The Internal Revenue Service is urging tax professionals to be aware of the signs of data theft so they can react quickly to minimize damage to themselves or their clients. Not being able to recognize these signs is an oft-repeated concern from tax preparers.
The agency said preparers should be especially aware of the following red flags:
- Client e-filed returns are rejected because their Social Security number was already used on another return.
- The tax pro receives more e-file acknowledgements than returns they filed.
- Clients respond to emails the tax pro didn’t send.
- Slow or unexpected computer or network responsiveness such as software or actions taking longer to process than usual; their computer cursor moving or changing numbers without touching the mouse or keyboard; or being unexpectedly locked out of a network or computer.
Further, the IRS said professionals should be worried if their clients report receiving any of the following:
- IRS authentication letters (5071C, 6331C, 4883C or 5747C) even though they haven’t filed a return.
- A refund even though they haven’t filed a return;
- A tax transcript they didn’t request;
- Emails or calls from the tax pro they didn’t initiate;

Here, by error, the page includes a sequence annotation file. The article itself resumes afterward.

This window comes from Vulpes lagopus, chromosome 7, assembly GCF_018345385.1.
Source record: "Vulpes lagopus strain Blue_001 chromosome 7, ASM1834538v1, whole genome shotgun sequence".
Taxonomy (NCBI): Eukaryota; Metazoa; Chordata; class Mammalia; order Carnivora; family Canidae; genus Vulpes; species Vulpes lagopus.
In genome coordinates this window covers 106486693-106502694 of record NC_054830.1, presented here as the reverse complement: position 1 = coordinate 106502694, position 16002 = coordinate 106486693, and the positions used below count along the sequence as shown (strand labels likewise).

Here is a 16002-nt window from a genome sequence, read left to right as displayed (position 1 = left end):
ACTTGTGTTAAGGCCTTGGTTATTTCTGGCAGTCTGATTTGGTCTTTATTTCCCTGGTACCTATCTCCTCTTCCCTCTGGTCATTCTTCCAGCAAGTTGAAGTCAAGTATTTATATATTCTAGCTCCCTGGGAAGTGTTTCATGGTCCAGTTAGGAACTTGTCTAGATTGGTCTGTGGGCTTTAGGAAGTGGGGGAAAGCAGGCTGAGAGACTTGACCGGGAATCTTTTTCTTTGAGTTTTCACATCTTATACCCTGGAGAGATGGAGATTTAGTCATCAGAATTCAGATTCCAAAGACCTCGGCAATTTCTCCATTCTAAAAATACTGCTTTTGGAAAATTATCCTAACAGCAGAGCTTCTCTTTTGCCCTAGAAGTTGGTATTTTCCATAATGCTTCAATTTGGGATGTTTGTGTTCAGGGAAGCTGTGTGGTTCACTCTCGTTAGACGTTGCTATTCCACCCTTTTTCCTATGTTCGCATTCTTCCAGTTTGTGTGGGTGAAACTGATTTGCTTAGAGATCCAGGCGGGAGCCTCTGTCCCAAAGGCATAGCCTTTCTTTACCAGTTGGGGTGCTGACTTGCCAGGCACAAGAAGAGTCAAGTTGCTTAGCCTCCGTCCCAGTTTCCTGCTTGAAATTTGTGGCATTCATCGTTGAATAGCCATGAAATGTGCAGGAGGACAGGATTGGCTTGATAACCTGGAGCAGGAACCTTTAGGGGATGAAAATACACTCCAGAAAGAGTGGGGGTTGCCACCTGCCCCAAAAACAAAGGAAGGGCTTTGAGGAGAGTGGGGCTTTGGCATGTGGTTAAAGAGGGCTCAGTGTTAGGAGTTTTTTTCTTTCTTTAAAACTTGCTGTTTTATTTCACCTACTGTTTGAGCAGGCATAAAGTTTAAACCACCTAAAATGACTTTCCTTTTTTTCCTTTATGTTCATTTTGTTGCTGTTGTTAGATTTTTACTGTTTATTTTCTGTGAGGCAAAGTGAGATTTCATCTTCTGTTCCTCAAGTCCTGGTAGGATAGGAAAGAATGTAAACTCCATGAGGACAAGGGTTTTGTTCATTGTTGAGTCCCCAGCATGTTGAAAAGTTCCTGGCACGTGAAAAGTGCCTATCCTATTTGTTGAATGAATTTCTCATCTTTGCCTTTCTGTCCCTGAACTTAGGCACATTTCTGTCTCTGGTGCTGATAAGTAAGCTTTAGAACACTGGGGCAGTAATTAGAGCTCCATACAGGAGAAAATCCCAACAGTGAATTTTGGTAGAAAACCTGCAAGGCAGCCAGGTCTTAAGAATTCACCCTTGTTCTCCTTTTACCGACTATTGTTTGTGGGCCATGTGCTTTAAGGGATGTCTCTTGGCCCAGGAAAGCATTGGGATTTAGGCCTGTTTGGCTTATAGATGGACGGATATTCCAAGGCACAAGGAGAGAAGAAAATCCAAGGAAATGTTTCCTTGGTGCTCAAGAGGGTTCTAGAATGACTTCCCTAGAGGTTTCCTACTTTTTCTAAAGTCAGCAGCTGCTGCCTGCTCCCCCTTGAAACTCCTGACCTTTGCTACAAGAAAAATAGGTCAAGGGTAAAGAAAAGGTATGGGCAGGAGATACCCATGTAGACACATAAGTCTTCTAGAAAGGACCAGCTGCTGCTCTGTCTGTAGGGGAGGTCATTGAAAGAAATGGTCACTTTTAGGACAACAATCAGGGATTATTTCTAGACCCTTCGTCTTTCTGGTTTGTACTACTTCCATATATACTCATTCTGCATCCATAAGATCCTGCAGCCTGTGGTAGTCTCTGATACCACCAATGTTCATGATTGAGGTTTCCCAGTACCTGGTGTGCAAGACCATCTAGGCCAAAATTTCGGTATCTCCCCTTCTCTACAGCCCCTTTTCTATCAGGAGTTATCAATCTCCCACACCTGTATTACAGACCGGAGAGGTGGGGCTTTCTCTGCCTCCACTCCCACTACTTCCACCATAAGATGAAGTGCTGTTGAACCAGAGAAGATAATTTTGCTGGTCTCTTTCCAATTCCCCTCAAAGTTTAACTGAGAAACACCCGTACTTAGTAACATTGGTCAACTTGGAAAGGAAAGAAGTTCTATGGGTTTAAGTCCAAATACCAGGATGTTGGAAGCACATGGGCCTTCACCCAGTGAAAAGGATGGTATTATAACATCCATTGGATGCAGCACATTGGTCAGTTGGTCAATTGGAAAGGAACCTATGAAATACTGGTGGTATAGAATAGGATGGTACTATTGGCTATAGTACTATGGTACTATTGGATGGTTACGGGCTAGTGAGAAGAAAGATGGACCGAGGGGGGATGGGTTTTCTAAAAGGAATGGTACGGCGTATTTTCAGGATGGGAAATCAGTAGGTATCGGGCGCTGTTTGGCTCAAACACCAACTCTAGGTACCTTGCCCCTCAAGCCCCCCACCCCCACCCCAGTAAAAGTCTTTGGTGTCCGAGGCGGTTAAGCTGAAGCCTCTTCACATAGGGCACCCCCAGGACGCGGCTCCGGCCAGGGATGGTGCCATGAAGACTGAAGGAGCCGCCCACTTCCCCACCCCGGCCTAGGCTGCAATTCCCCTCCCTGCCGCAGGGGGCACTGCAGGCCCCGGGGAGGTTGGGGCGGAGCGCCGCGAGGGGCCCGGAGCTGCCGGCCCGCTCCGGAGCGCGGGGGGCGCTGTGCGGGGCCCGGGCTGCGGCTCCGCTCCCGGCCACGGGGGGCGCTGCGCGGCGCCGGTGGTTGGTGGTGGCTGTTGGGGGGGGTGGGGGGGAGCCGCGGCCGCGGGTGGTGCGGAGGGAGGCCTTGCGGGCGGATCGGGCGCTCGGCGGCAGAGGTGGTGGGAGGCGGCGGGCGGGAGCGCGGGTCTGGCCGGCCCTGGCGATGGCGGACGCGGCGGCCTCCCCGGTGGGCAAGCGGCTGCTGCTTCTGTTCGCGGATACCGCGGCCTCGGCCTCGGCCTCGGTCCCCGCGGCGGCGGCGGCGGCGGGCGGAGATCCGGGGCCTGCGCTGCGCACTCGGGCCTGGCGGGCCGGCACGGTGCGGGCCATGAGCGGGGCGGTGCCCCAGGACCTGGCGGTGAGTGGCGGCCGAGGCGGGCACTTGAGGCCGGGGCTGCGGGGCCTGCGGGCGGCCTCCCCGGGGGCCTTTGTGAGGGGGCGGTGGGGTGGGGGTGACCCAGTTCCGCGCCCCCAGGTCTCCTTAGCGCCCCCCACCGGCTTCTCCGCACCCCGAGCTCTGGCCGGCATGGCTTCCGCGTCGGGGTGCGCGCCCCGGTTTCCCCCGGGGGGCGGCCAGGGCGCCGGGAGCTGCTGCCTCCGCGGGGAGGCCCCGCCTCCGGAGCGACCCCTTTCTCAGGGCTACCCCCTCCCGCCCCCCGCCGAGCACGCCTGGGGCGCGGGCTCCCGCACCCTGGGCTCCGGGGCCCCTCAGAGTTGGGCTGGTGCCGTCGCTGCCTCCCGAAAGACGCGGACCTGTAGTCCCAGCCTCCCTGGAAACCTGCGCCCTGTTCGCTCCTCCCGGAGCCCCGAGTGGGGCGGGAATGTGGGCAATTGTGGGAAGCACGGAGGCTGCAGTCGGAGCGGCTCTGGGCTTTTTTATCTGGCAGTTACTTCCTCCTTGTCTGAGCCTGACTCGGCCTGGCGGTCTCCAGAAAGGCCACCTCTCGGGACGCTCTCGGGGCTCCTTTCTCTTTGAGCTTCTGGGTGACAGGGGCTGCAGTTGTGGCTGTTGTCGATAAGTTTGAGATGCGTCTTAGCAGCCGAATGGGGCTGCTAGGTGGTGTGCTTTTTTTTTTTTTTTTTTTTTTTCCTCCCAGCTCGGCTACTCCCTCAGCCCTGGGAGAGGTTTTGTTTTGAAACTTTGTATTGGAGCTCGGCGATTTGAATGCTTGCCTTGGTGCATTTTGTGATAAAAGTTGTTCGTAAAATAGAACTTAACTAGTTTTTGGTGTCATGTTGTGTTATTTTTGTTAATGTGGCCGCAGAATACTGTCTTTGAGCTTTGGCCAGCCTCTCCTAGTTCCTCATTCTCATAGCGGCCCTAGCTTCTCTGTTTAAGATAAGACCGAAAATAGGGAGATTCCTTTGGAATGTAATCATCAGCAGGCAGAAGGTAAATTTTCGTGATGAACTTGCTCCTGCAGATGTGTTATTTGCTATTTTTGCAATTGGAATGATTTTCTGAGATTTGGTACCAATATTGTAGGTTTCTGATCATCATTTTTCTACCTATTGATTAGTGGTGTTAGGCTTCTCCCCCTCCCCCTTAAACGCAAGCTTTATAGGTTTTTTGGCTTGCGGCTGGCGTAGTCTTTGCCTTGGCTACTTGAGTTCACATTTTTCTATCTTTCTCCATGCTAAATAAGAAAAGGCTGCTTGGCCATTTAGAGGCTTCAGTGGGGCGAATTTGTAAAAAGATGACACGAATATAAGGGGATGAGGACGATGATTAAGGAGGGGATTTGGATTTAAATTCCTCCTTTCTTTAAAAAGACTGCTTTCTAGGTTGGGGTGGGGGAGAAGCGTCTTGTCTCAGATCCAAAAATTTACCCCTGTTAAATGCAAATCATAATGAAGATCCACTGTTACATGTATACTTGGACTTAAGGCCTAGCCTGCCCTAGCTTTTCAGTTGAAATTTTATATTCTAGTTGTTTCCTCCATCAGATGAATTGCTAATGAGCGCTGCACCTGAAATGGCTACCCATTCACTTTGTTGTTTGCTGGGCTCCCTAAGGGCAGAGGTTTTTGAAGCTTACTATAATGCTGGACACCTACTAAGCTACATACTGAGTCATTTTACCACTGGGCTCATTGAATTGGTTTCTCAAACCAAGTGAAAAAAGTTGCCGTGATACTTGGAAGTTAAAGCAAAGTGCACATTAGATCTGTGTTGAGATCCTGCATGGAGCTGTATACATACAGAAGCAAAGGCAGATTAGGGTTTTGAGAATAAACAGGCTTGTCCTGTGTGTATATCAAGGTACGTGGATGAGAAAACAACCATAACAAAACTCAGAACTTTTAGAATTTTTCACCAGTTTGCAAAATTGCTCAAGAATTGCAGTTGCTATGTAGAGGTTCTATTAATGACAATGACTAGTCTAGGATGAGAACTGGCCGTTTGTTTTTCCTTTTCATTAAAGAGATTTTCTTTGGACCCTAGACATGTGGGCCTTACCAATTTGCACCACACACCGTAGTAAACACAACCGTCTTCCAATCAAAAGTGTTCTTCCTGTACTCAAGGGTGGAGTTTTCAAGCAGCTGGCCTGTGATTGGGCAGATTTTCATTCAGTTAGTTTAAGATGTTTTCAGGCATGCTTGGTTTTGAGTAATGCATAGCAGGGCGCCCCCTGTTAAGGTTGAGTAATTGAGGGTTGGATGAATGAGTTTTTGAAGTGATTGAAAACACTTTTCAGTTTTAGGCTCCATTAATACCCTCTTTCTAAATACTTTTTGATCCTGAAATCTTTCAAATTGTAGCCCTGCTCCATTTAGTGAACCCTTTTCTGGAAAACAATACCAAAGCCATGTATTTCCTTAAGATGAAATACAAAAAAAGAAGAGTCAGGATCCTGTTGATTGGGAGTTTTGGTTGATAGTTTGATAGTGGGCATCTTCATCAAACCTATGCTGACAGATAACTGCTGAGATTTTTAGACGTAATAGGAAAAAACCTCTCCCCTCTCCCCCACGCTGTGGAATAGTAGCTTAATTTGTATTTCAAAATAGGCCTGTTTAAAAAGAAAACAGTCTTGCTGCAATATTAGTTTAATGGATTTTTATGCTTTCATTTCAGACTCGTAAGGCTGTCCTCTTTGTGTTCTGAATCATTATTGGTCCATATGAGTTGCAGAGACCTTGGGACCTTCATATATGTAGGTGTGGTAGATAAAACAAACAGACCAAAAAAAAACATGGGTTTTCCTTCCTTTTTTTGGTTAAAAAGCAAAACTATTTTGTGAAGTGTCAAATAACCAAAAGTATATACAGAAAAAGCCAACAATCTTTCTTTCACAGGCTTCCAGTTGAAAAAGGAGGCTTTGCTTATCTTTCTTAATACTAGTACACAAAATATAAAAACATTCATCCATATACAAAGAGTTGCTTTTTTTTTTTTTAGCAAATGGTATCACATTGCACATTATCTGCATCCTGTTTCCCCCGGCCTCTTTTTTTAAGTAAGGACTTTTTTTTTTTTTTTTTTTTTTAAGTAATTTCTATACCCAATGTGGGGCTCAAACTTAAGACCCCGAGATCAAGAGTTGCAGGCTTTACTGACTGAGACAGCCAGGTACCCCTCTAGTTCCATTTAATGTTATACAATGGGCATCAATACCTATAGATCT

- A notice that someone created an IRS online account for the taxpayer without their consent; or,
- A notice the taxpayer wasn’t expecting that someone accessed their IRS online account; the IRS disabled their online account; or balance due or other notices from the IRS that are not correct based on return filed or if a return had not been filed.
If a tax professional or their client is confirmed to be the victim of identity theft, they are advised to immediately report it to the local IRS Stakeholder Liaison, who will notify IRS Criminal Investigation and others within the agency on the practitioner’s behalf.
Reporting quickly is critical, according to the IRS, as it allows the agency to take steps to block fraudulent returns in the client’s name and help tax pros through the process. Practitioners should also email the Federation of Tax Administrators at StateAlert@taxadmin.org and be proactive with clients who could have been impacted and suggest appropriate actions, such as obtaining an IP PIN or completing a Form 14039, “Identity Theft Affidavit,” if applicable.
“Tax pros must be vigilant to protect their systems from identity thieves who continue to look for ways to steal data,” said IRS Commissioner Chuck Rettig, in a statement. “Practitioners can take simple steps to remain on the lookout for signs of data and identity theft. It’s critical for tax pros to watch out for these details and to quickly take action when tell-tale signs emerge. This can be critical to protect their business as well as their clients against identity theft.”